Brave new networks
It's been a couple of years since Google launched its first attempt at a social network. Called Google Buzz, its launch was hampered by the decision to automatically join everyone with a Gmail account, whether they wanted to be part of it or not. Google hasn't formally scrapped Buzz but it's not looking in rude health with last year's launch of Google+.
Another network to launch recently is the picture-based Pinterest. So is this going to be the next Facebook or is it more likely to finish like last year's launch of the specialist 'question and answer' service Quora - a whole load of fuss followed by, well, not much?
This article isn't an attempt to say who the winners will be in the social media race (if indeed there is an end point). Rather it will explain some of these new networks and offer tips on what to look for when you evaluate a new network and decide whether it's going to be useful to you.
Why is it special?
Obviously the first thing to check is whether a new network fulfils an actual need. Take Quora for instance, in which members ask questions and other people answer them. There was a lot of interest initially and indeed it's still going - but you have to ask, what does it do that Twitter doesn't? You can already ask a question in plenty of other places.
This doesn't always hold true. YouTube is widely known as a place that offers the chance to share videos. So was MySpace, which got there first - but its grip on the market was softening as YouTube launched. The quieter design also appealed to a wider audience.
This is where Pinterest, which enables people to highlight interesting images they've seen - with a link straight back to where they found them, comes in. This isn't, therefore, just a photo site but a links site as well. Yes, you can share visual links on Facebook in the same way but it's not as exclusively visual. Whether the market will take hold of this longer-term is uncertain but at least the market has something to accept or reject.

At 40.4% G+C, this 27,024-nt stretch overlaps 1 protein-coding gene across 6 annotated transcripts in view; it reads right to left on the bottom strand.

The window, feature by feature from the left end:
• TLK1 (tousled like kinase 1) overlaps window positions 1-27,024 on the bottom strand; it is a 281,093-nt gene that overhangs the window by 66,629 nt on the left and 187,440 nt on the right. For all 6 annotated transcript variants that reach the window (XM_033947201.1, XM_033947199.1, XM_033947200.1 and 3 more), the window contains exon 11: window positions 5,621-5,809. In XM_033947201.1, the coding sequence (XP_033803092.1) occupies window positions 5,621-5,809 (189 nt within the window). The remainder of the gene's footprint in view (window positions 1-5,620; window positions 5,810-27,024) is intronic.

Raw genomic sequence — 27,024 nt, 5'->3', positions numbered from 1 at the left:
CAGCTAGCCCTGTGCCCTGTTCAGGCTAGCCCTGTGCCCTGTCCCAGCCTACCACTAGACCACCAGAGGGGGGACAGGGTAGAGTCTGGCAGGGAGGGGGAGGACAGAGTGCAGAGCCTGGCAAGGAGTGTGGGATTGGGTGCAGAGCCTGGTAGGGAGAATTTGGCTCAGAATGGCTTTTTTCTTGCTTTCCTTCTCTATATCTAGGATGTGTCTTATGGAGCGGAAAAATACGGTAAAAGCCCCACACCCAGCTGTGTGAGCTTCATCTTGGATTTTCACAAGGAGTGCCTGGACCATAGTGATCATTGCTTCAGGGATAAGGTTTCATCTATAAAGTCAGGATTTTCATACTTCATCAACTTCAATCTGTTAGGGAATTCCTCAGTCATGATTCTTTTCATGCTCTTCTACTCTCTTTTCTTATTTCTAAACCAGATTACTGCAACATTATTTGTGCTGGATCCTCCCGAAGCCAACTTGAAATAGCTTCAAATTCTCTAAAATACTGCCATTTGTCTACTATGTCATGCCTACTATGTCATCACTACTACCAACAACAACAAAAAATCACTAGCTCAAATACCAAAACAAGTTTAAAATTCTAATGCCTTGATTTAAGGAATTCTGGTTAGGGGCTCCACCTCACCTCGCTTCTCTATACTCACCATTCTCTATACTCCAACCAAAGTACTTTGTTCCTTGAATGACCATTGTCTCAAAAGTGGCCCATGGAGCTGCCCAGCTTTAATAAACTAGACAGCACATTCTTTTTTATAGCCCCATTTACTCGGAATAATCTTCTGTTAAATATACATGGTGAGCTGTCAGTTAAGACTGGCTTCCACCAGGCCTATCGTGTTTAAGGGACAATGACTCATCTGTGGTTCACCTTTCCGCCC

Search engine optimisation
Another important element of social links, at least from the point of view of commercial companies linking their goods and services, is that external links coming into your site push you further up the search engines. This is part of a process known as 'search engine optimisation' (SEO), which does what it says on the tin - it makes a website search engine friendly.
An extension of this happens on Google+, Google's new(ish) network. Businesses can add a 'Plus One' button to their sites or to individual products or services they are offering, and people with a Google+ account can tap this in the same way as they would a Facebook 'Like' button.
So far this all looks like a bit of fun - except it's owned by Google, which also owns the biggest search engine on the internet. Google takes the 'Plus One' buttons quite seriously: the more +1s your service gets, the better the placing when people search on Google. For this reason Google+ is likely to be around for a while, although a lot of research shows people aren't conversing on it a great deal.
Which is right for you?
Deciding whether to join a particular network is an individual decision. There are a few questions you can usefully ask yourself before joining one, though:
- Does it do anything new? Earlier in this article I asked whether Pinterest was going to be the new Facebook - it's not, there is currently no vacancy for someone wanting to be a new Facebook. New networks really need to offer something different.
- If it does something different, does it appeal to you? If you don't have a particularly visual sensibility and don't take many pictures, do you really need a channel on Flickr, for example?
- Is anyone else about to do the same thing better?
- Do you actually have the time to do anything with yet another social network..?
Learn how to use Facebook, Twitter and other social media sites with the WebWise online guides.
Guy Clapperton is a journalist specialising in writing about technology as well as small business for several major broadsheets. He broadcasts occasionally on BBC Radio stations and reviews the newspapers on the BBC News Channel.